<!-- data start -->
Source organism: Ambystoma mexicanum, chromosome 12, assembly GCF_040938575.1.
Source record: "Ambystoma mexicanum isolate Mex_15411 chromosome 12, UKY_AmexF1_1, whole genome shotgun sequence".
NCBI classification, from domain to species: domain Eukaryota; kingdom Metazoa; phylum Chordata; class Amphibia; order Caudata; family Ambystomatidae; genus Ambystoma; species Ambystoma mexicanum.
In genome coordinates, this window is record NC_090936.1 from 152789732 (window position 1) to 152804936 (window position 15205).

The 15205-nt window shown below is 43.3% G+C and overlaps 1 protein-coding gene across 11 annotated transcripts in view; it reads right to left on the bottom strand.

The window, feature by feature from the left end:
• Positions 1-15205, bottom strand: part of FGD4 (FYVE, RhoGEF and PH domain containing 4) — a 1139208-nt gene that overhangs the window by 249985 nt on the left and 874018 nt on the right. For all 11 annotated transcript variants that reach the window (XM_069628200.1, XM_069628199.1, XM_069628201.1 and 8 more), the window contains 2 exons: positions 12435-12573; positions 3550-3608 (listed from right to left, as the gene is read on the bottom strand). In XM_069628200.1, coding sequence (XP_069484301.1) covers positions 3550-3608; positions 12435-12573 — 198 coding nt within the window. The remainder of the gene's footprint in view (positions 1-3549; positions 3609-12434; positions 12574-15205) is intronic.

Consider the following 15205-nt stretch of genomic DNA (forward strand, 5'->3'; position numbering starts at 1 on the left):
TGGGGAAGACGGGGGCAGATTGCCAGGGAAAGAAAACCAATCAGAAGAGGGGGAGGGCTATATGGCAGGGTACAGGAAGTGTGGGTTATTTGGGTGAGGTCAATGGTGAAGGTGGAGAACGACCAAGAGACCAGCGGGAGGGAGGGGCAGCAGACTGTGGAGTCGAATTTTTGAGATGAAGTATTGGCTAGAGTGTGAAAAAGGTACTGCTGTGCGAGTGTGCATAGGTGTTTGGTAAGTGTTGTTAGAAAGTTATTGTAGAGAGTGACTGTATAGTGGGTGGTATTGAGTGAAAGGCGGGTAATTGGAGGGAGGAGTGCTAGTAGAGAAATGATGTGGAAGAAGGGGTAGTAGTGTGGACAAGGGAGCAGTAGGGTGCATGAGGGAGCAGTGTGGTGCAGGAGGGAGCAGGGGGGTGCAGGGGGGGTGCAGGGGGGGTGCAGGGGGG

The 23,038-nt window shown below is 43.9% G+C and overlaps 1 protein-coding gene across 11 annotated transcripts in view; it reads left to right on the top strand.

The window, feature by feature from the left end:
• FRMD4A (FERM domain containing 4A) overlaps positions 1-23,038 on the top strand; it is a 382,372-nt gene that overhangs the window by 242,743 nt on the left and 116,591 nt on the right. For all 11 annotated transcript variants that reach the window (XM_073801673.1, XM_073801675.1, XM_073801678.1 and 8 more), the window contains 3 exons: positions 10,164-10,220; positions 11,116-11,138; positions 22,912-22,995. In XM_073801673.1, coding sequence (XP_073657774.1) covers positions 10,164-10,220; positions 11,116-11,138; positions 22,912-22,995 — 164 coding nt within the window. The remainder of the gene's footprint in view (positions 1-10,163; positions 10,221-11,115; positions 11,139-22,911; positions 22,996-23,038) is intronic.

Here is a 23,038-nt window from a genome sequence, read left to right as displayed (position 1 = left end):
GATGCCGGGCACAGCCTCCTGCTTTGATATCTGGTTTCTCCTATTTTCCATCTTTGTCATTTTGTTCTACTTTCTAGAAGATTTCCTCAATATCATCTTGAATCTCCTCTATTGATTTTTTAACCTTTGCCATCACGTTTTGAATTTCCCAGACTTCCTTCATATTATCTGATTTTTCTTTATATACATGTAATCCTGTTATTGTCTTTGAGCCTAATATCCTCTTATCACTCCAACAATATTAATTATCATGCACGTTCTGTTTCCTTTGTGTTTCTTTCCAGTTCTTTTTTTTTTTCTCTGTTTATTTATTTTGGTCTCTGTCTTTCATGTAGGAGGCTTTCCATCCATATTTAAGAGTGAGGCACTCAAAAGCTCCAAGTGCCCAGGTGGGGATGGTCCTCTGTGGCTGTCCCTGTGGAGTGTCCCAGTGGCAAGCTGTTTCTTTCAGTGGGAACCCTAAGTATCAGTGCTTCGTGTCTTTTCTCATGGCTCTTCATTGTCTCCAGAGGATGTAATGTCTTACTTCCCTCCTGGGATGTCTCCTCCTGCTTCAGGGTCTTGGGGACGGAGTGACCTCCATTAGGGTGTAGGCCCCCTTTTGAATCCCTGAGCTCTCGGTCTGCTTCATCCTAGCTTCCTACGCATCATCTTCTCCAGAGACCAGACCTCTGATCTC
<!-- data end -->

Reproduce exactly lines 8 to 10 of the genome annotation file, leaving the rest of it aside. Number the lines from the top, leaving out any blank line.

Consider the following 15205-nt stretch of genomic DNA (forward strand, 5'->3'; position numbering starts at 1 on the left):
TGGGGAAGACGGGGGCAGATTGCCAGGGAAAGAAAACCAATCAGAAGAGGGGGAGGGCTATATGGCAGGGTACAGGAAGTGTGGGTTATTTGGGTGAGGTCAATGGTGAAGGTGGAGAACGACCAAGAGACCAGCGGGAGGGAGGGGCAGCAGACTGTGGAGTCGAATTTTTGAGATGAAGTATTGGCTAGAGTGTGAAAAAGGTACTGCTGTGCGAGTGTGCATAGGTGTTTGGTAAGTGTTGTTAGAAAGTTATTGTAGAGAGTGACTGTATAGTGGGTGGTATTGAGTGAAAGGCGGGTAATTGGAGGGAGGAGTGCTAGTAGAGAAATGATGTGGAAGAAGGGGTAGTAGTGTGGACAAGGGAGCAGTAGGGTGCATGAGGGAGCAGTGTGGTGCAGGAGGGAGCAGGGGGGTGCAGGGGGGGTGCAGGGGGGGTGCAGGGGGG

The 23,038-nt window shown below is 43.9% G+C and overlaps 1 protein-coding gene across 11 annotated transcripts in view; it reads left to right on the top strand.